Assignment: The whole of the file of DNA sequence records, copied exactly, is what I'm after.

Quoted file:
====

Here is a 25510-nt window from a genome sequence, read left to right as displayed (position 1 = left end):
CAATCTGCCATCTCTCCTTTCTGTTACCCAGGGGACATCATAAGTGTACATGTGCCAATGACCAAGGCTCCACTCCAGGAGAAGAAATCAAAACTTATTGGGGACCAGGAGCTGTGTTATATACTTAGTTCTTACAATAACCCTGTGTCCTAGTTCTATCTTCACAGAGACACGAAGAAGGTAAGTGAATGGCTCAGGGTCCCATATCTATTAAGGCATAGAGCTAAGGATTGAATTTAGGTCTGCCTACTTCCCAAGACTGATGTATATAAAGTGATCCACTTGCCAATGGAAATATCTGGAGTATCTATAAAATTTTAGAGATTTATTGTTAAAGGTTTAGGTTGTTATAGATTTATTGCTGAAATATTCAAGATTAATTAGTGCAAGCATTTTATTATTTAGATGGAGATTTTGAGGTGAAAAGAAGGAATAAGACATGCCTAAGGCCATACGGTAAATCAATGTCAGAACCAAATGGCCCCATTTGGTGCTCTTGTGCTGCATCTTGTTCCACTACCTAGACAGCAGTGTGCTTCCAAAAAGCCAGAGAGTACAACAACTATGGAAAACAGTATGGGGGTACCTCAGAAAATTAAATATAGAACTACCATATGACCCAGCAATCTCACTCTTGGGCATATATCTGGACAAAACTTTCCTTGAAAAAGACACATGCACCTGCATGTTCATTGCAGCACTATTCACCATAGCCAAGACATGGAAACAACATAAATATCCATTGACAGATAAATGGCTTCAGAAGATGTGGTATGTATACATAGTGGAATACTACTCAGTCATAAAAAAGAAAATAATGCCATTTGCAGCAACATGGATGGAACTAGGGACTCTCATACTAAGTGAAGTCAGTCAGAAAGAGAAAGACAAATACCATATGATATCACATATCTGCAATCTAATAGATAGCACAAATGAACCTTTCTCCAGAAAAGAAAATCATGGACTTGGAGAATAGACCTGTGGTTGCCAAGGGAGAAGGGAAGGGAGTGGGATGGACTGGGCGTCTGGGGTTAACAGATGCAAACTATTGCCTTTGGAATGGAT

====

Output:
Here is a 25510-nt window from a genome sequence, read left to right as displayed (position 1 = left end):
CAATCTGCCATCTCTCCTTTCTGTTACCCAGGGGACATCATAAGTGTACATGTGCCAATGACCAAGGCTCCACTCCAGGAGAAGAAATCAAAACTTATTGGGGACCAGGAGCTGTGTTATATACTTAGTTCTTACAATAACCCTGTGTCCTAGTTCTATCTTCACAGAGACACGAAGAAGGTAAGTGAATGGCTCAGGGTCCCATATCTATTAAGGCATAGAGCTAAGGATTGAATTTAGGTCTGCCTACTTCCCAAGACTGATGTATATAAAGTGATCCACTTGCCAATGGAAATATCTGGAGTATCTATAAAATTTTAGAGATTTATTGTTAAAGGTTTAGGTTGTTATAGATTTATTGCTGAAATATTCAAGATTAATTAGTGCAAGCATTTTATTATTTAGATGGAGATTTTGAGGTGAAAAGAAGGAATAAGACATGCCTAAGGCCATACGGTAAATCAATGTCAGAACCAAATGGCCCCATTTGGTGCTCTTGTGCTGCATCTTGTTCCACTACCTAGACAGCAGTGTGCTTCCAAAAAGCCAGAGAGTACAACAACTATGGAAAACAGTATGGGGGTACCTCAGAAAATTAAATATAGAACTACCATATGACCCAGCAATCTCACTCTTGGGCATATATCTGGACAAAACTTTCCTTGAAAAAGACACATGCACCTGCATGTTCATTGCAGCACTATTCACCATAGCCAAGACATGGAAACAACATAAATATCCATTGACAGATAAATGGCTTCAGAAGATGTGGTATGTATACATAGTGGAATACTACTCAGTCATAAAAAAGAAAATAATGCCATTTGCAGCAACATGGATGGAACTAGGGACTCTCATACTAAGTGAAGTCAGTCAGAAAGAGAAAGACAAATACCATATGATATCACATATCTGCAATCTAATAGATAGCACAAATGAACCTTTCTCCAGAAAAGAAAATCATGGACTTGGAGAATAGACCTGTGGTTGCCAAGGGAGAAGGGAAGGGAGTGGGATGGACTGGGCGTCTGGGGTTAACAGATGCAAACTATTGCCTTTGGAATGGAT